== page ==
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Carlsbad, CA - whos got info
Posted: Fri Aug 08, 2008 7:30 am
MDH got offered a job there. it would be a big move for us, we are 50/50 on it because of family here. We are used to high house prices up in Seattle but are we out of our minds to think we could find a home for 400 or so down there that isnt in a total ghetto?
We know nothing about the real estate down there and before we make any decisions we are trying to get a feel for what we can expect to pay for an MCM or anything for that matter!
Posted: Fri Aug 08, 2008 7:46 am
Even with a market meltdown, but you could find some real deals. I dunno about any MCM's, but you might find some hidden gems. Might be a good time to buy, but take a deep breath.
Posted: Fri Aug 08, 2008 10:35 am
hmmm... seattle vs socal... for me, who lived in washington for 20 years, that's an easy choice... I always told myself, if I have to sit in traffic for hours, I might as well do it where the weather is nice
Vista, not far from Carlsbad, has some Cliff May homes. I know there are some MCMs in Oceanside too. won't be cheap. The fog will make you feel at home
Posted: Fri Aug 08, 2008 11:29 am
We donâ€™t have fog down here, Joe; what we have are "late night and early morning low clouds."
As you suspected, Izzy, you wonâ€™t be able to find much, if anything, in Carlsbad, nor anything coastal south of Carlsbad, in that price range.
If you look in the Oceanside, Vista, San Marcos and Escondido corridor, keep in mind that you can avoid freeway traffic with a straight shot on Palomar-Airport road. Also worth considering is that there is new train service from Escondido to Oceanside called "the Sprinter" that could fit into your plans.
Posted: Fri Aug 08, 2008 2:11 pm
Posted: Fri Aug 08, 2008 2:20 pm
As one who travels quite a bit in this area on business, here's my tuppence worth.
If you look at an area map, you'll see a range of coastal towns starting with Oceanside. The latter is very focused on supporting the local military bases, in that big space above it, and is the more blue collar town. As Sky mentions, there is a light rail service -- The Sprinter -- which also runs down the coast into SD, so that and the freeways make this all commuter country for SD and it's surrounding industry -- with Qualcomm being the center of its high tech segment.
Before the bust, because of its desirability and job growth, this area was one of the fastest growing in home prices, in the US. Because of this growth and that impact on coastal house prices, the 78 highway out to Escondido has seen a lot of development, with towns and their malls now "touching" each other and traffic getting busier. My personal feel of these towns, on the 78, is that many are defined my their malls and newer developments, rather than a town center.
This whole area is referred to as "North County" and many Realtors position themselves to cover it, such as with this one, found via Google
So I would start with some searches and then phone conversations with these kind of folks.
Posted: Fri Aug 08, 2008 3:04 pm
are there any areas to just plain avoid? ie: i have two toddlers and i really don't want to worry about walking around with them. i prefer to be in a more "townlike" area rather than suburbs, somewhere that has lots of walkability...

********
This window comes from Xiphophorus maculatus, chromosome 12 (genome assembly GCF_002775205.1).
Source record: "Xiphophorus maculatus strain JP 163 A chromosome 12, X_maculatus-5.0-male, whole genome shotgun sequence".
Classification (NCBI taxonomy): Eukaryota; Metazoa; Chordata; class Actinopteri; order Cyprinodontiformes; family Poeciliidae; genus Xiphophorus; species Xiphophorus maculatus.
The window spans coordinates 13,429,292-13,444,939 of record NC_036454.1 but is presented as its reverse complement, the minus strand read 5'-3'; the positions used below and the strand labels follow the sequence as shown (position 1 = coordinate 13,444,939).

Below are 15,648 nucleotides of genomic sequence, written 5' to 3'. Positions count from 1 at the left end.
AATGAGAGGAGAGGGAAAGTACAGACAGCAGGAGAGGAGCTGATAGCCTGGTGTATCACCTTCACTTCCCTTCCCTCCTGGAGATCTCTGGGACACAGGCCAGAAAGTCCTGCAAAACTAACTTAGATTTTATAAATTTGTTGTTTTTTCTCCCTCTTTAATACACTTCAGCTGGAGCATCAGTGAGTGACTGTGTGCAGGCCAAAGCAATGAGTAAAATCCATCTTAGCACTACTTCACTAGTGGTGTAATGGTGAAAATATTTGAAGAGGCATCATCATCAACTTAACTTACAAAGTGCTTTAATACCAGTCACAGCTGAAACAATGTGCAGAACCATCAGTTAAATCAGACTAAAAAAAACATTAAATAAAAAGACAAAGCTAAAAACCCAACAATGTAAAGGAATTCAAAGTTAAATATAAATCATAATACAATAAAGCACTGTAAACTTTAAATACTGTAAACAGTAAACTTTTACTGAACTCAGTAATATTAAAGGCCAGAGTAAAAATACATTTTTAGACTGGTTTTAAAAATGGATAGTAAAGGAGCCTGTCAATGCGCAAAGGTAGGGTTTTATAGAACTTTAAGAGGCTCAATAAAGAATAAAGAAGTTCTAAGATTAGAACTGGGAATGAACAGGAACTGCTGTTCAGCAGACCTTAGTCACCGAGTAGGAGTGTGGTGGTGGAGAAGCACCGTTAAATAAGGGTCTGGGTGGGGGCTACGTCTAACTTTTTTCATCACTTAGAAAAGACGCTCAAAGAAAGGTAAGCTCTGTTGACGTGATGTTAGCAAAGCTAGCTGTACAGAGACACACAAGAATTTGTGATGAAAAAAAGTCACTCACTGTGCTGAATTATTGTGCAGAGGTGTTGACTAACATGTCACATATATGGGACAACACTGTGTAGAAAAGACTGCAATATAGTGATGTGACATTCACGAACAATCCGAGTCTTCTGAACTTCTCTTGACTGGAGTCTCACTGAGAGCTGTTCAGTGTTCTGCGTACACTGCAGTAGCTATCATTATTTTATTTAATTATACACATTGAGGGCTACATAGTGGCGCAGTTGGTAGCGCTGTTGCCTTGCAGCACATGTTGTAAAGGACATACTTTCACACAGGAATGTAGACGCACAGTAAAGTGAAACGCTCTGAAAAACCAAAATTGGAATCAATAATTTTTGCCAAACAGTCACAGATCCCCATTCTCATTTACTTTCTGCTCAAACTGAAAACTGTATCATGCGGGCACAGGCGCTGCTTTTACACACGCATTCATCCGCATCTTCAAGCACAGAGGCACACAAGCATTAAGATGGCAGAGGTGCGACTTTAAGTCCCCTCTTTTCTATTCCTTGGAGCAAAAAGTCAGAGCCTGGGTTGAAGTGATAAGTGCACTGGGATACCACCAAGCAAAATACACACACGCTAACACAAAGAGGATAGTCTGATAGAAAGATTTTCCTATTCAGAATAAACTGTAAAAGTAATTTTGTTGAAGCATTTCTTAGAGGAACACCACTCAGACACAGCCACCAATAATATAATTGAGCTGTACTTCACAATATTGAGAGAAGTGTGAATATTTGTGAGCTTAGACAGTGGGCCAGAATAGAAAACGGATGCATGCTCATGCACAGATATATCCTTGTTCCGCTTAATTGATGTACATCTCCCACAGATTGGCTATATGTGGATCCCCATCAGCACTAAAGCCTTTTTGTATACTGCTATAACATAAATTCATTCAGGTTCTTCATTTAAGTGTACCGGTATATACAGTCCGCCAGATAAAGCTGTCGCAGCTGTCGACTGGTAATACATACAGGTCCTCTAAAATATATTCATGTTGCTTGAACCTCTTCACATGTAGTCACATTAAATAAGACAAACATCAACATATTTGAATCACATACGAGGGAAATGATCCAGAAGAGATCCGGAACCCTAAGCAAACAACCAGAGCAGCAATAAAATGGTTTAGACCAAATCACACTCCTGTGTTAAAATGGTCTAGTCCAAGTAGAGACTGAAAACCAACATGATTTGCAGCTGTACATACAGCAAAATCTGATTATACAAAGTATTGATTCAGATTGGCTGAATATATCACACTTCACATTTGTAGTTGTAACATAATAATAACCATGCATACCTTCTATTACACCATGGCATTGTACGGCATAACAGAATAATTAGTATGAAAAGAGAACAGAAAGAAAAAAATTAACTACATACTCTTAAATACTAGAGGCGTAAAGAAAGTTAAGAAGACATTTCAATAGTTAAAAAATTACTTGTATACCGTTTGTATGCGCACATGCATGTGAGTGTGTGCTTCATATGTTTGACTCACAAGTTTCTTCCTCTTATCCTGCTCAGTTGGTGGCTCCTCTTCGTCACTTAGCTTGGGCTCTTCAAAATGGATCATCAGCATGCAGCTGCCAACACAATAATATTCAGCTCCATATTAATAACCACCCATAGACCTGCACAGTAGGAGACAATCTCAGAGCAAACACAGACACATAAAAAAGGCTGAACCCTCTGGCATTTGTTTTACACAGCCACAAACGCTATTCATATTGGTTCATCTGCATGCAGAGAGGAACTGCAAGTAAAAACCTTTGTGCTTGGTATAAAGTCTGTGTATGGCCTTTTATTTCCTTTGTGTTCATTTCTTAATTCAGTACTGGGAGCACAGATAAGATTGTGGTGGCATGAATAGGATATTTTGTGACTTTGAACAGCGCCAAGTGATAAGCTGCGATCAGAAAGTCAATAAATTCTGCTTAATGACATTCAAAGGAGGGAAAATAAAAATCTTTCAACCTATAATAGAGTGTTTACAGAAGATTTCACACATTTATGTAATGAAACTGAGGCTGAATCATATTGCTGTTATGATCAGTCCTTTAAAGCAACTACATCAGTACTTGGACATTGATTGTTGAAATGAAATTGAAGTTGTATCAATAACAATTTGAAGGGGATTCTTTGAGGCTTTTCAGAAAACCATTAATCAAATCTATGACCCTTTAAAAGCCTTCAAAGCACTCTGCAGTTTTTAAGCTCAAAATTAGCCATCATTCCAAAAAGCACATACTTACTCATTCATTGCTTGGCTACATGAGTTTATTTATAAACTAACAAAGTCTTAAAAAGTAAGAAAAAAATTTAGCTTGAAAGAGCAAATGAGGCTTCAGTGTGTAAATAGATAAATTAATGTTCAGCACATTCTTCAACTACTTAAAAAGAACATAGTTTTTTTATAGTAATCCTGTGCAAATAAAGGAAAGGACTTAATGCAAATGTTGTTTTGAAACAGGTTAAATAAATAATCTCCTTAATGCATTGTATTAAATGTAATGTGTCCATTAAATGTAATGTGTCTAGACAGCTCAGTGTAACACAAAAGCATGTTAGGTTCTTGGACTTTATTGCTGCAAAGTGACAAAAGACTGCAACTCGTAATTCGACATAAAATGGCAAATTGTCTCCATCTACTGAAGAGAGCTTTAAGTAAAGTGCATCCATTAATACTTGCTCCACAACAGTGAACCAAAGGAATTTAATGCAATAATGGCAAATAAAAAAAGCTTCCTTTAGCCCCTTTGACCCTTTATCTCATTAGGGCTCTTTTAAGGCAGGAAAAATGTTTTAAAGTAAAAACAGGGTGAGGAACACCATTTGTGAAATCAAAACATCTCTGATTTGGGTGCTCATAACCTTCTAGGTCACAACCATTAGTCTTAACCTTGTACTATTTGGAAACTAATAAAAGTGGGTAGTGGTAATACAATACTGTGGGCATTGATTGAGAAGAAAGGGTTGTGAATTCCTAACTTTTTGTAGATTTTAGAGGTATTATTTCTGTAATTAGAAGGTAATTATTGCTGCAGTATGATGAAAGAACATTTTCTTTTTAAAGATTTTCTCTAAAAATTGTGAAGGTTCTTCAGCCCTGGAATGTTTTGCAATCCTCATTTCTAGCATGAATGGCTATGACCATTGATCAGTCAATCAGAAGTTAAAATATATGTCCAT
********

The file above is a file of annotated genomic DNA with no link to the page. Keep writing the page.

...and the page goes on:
Posted: Fri Aug 08, 2008 5:24 pm
I personally feel like you would be the most comfortable in a crappy house right in one of the beach towns. Maybe with immigrant neighbors. Safe and walkable are mutually exclusive in Southern California unless you have a lot of money. But I doubt any of the poorer neighborhoods in an actual beach town in Northern San Diego county would be ghetto like. Keep in mind that the whole coast there is as close to paradise as it gets with employment near by. It is in the mid 70s almost all year. You can grow anything. You can truly experience quintessential California indoor/outdoor living.
Posted: Fri Aug 08, 2008 5:26 pm
Izzy: So, what you want is a modestly priced modern home, close to work, in a town-like area with walk-ability? That sounds more like Seattle than San Diego. Anyway, you really need to visit and work with a local realtor before accepting such an offer. I wouldnâ€™t say to avoid Oceanside, but I think the neighborhoods there are more varied.
The coastal communities west of Interstate 5 that Iâ€™ve seen have nice town centers and walk-ability, but of course thatâ€™s one of the reasons they are so expensive. You might want to consider downtown San Diego or Mission Valley along the trolley lines - it would generally be going against traffic to Carlsbad.
If you have toddlers now, then I think you really need to be looking at the schools systems. Except for the fact that transportation cost is now a major concern, I would have directed you to look more inland to the towns in the Poway Unified School District, which is not limited to Poway, but also includes several communities that might have a wider range of homes. But thatâ€™s definitely suburbs-ville. We sometimes walk to our cars.
Some small corrections: The train that runs along the coast is called the Coaster. And be careful about what people mean when referring to North County because North County coastal is much different than North County Inland. And Joe might be thinking of the fog in his head when it makes contact with the ground after a night of serious drinking.
Posted: Fri Aug 08, 2008 6:25 pm
I've been hanging around in Carlsbad for a few weeks. Nice sleepy town, as are all the north coastal towns. Fantastic climate, compared at least to the desert!
Traffic on the 5 freeway is pretty bad during rush hours.
There's lot of forclosures and bank-owned properties for sale in North County. But $400K may not be possible. I do know a really great Realtor in Carlsbad. If you are interested, send me a private message and I'll get you his contact information.
Posted: Fri Aug 08, 2008 7:50 pm